Traditional Ireland

I was looking at a photo of a white donkey and cart pulling an entire family of eight and wondered at the simplicity of life as it was back then. My mother grew up in the forties at a time when life was tough; when there wasn’t always food on the table, when they had to walk to school barefoot, at a time when some had to start work at the very early age of twelve or thirteen to provide for the rest of the siblings. 

She told me this photo was of herself, her brothers and sisters and her parents. They were dressed in their finest clothes on the way to mass. Bertie the donkey brought them everywhere she said and was their only means of transport. The donkey could be relied upon most times except for one occasion.

She went on then to tell me about the time her father took her to the dentist on the ass and cart. It was a bright sunny morning and they had about seven miles to go when all of a sudden Bertie stopped in the middle of the road and refused to go any further no matter how much coaxing and prodding her father did. To make a point, the donkey lay down under the cart and there was no budging him. He’d had enough. Granddad had to go into a neighbour for help and eventually between them they got the donkey going again and my mother made it to the dentist.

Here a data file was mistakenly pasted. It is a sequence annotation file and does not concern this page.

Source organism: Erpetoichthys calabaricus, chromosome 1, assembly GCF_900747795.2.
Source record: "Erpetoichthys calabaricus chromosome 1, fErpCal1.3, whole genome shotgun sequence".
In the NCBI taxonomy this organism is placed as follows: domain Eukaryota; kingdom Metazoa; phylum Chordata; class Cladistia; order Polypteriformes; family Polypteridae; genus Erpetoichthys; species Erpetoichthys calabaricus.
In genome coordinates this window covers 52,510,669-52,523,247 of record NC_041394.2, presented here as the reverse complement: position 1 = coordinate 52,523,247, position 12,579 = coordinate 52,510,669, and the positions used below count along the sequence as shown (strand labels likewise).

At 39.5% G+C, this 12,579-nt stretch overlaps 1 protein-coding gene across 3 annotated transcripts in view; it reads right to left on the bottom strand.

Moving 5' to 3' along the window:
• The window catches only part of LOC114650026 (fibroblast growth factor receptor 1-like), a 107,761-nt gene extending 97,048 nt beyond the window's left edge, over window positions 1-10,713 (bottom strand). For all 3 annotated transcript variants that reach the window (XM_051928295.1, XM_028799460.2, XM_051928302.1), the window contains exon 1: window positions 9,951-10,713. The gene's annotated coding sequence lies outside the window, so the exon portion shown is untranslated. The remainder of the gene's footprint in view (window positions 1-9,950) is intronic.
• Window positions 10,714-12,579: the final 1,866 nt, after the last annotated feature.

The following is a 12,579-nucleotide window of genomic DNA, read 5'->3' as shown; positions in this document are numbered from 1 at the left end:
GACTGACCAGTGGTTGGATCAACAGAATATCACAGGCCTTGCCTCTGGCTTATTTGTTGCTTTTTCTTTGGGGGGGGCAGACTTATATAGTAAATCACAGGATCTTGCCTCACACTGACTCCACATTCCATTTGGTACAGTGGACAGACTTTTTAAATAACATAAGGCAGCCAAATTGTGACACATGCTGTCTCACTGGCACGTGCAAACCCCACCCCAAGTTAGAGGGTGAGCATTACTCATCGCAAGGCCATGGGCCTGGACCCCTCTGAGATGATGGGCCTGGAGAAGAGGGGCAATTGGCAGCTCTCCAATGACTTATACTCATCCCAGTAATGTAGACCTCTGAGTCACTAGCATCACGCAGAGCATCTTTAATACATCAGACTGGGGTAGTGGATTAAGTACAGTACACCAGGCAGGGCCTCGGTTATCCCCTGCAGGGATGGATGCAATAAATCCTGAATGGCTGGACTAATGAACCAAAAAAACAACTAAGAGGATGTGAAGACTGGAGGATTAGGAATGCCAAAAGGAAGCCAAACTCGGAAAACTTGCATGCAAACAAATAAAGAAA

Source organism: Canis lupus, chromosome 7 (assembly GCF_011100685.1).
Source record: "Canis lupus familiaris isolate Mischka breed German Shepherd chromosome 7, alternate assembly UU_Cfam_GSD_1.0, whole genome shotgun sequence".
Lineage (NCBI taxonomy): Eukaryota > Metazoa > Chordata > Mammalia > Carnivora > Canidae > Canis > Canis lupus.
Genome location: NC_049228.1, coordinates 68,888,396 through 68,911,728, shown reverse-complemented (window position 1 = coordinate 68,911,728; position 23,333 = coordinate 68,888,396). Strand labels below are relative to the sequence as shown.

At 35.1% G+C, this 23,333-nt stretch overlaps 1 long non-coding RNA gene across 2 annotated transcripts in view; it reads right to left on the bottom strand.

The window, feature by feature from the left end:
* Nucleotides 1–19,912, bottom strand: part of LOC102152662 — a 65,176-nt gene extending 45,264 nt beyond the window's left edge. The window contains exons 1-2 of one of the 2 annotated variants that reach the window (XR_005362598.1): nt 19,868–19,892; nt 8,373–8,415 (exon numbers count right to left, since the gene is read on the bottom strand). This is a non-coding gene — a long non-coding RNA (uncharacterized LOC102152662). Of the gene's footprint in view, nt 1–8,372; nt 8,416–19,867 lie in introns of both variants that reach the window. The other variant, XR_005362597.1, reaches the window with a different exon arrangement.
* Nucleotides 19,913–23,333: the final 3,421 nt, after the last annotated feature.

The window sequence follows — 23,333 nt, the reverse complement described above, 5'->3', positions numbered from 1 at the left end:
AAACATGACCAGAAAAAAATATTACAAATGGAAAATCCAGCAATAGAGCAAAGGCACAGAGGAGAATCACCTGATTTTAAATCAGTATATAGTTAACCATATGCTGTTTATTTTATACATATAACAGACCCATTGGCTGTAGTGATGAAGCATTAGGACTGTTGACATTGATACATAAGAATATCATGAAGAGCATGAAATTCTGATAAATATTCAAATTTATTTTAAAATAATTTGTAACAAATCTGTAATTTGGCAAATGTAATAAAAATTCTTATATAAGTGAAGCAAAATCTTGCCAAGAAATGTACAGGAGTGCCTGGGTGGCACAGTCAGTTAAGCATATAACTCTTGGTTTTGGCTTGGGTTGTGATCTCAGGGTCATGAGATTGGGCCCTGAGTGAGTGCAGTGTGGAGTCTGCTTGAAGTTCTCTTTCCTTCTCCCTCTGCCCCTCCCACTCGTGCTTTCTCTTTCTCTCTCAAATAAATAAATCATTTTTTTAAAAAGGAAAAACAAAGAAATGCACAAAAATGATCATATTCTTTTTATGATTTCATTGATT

They had that donkey for years she said and were heartbroken when he died some months later; someone had left the gate open, he went out on the road and got killed. 

  

 

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